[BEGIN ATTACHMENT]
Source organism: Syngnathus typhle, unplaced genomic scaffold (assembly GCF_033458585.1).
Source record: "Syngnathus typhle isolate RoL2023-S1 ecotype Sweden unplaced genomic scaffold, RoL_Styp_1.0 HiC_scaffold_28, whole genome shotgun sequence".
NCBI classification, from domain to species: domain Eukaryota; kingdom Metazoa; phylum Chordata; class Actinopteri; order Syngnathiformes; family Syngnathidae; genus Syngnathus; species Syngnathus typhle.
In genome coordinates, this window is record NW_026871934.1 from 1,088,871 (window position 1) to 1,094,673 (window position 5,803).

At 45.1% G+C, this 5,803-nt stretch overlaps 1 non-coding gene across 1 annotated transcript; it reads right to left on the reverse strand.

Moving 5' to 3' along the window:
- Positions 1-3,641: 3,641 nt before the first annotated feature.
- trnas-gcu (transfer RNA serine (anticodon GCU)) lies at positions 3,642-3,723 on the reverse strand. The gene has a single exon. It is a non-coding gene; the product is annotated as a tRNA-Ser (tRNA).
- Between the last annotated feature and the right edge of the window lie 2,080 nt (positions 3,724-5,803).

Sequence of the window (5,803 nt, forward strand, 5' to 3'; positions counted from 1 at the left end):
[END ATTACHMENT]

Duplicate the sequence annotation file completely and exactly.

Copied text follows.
Source organism: Syngnathus typhle, unplaced genomic scaffold (assembly GCF_033458585.1).
Source record: "Syngnathus typhle isolate RoL2023-S1 ecotype Sweden unplaced genomic scaffold, RoL_Styp_1.0 HiC_scaffold_28, whole genome shotgun sequence".
NCBI classification, from domain to species: domain Eukaryota; kingdom Metazoa; phylum Chordata; class Actinopteri; order Syngnathiformes; family Syngnathidae; genus Syngnathus; species Syngnathus typhle.
In genome coordinates, this window is record NW_026871934.1 from 1,088,871 (window position 1) to 1,094,673 (window position 5,803).

At 45.1% G+C, this 5,803-nt stretch overlaps 1 non-coding gene across 1 annotated transcript; it reads right to left on the reverse strand.

Moving 5' to 3' along the window:
- Positions 1-3,641: 3,641 nt before the first annotated feature.
- trnas-gcu (transfer RNA serine (anticodon GCU)) lies at positions 3,642-3,723 on the reverse strand. The gene has a single exon. It is a non-coding gene; the product is annotated as a tRNA-Ser (tRNA).
- Between the last annotated feature and the right edge of the window lie 2,080 nt (positions 3,724-5,803).

Sequence of the window (5,803 nt, forward strand, 5' to 3'; positions counted from 1 at the left end):